RS: Great question, and often applicable for trades and contractors. If you’re focusing on the Albuquerque market, for instance, getting online visits from New York or Toronto would do you no good. So get “Albuquerque” and “New Mexico” into your Web copy and metadata. You’re telling search engines your Web site’s offerings are targeting that specific market or region, therefore making it easier for Google, Yahoo, MSN, and others to help you.
KK: Would you say search engines are king of the Internet?
RS: Search engines are undeniably powerful. Consider the last time you pulled out a telephone directory to find a company or even look up a number. But to be truly successful, a Web site needs to cater to two audiences: search engines, to generate traffic; and people, who ultimately decide whether to invest in your product or service. For that reason, I’d have to say consumers rule the Internet.
KK: So what are the fundamentals to writing Web copy for people?
RS: Provide relevant information and compelling Web copy that clearly outlines the benefits you have to offer prospects and clients. If your product or service will make customers enjoy extra years of hassle-free or luxury living, tell them so and explain how.
Keep your writing lean and clean. Don’t force online visitors to wade through piles of useless, self-centric filler. Tell them why they should choose you, with as few words as possible. People have no patience on the Web. About 80 percent of online visitors scan Web content versus reading word for word. So go through your Web writing several times, eliminating the unnecessary paragraphs, sentences, or words.
Ask others to scrutinize your Web content, as fresh eyes will often catch things you won’t. As a rule of thumb, Web writing should be about half as long as what you find in print marketing.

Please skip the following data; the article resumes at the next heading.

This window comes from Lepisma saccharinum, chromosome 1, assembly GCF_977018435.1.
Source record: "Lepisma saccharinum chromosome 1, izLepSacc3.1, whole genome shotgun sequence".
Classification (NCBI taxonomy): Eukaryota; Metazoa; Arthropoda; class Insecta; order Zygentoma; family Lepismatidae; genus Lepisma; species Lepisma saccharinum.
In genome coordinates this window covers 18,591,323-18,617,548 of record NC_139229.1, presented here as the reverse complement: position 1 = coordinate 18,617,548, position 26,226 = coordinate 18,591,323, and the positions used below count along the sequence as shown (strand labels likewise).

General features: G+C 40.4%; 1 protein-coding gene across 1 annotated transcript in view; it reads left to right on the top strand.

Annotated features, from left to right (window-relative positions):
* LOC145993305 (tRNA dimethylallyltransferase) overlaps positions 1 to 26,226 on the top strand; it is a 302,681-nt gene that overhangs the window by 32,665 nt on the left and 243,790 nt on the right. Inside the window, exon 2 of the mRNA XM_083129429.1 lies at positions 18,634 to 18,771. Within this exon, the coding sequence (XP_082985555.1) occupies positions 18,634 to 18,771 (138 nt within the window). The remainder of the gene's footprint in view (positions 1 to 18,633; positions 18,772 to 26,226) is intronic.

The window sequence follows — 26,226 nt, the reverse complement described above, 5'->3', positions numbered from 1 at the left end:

Additionally, always ask for the sale. Guide consumers to take the desired action, be it pick up the phone and call you, request a quote, or what have you. Featuring calls to action, such as “for more information, contact us today” is a simple tactic that can boost your conversion rates.
KK: What about customer testimonials — are they effective on Web sites?
RS: Very. Just keep them to the point to increase the chances of getting read. In fact, we often encourage clients to include a brief testimonial on each page to increase visibility. Few online visitors will go to a dedicated testimonial page and spend 30 minutes plowing through piles of long-winded letters. But many will sneak a peek at a sentence or two that’s featured on the page they’re viewing.
Each testimonial should promote a different point — for instance, your exceptional customer service, turn time, quality products, passion for the industry, or qualifications. And be sure to include full names for credibility, as “John D.” doesn’t cut it on the Web, where consumers are wary.
KK: For someone considering hiring a professional Web writer, is it best to do that before or after a Web designer gets involved?
RS: In an ideal world, the Web writer should be brought onboard before the Web designer. That way, the writer can help ensure a Web site has intuitive navigation, structure, and information flow. It also takes out much of the guesswork for the designer — for instance, how long the copy will be on each page.
Regardless of who’s helping you with your Web site, before you invest another dollar or minute in it, be sure to clearly define your Web site’s objectives. In other words, how will it support your business and its goals? It sounds like common sense, but many business owners launch Web sites “because everyone else has one.”
Bad answer. Many Web sites are also money pits that float aimlessly in cyberspace. And thousands disappear daily.
Putting extra thought into your Web site launch or overhaul can save you time, money, and stress. And it can provide a powerful marketing machine that works for you 24/7, rain or shine.
Kim Katwijk builds decks in Olympia, Wash., and is a contributing editor of Professional Deck Builder. His wife, Linda, co-authored this article.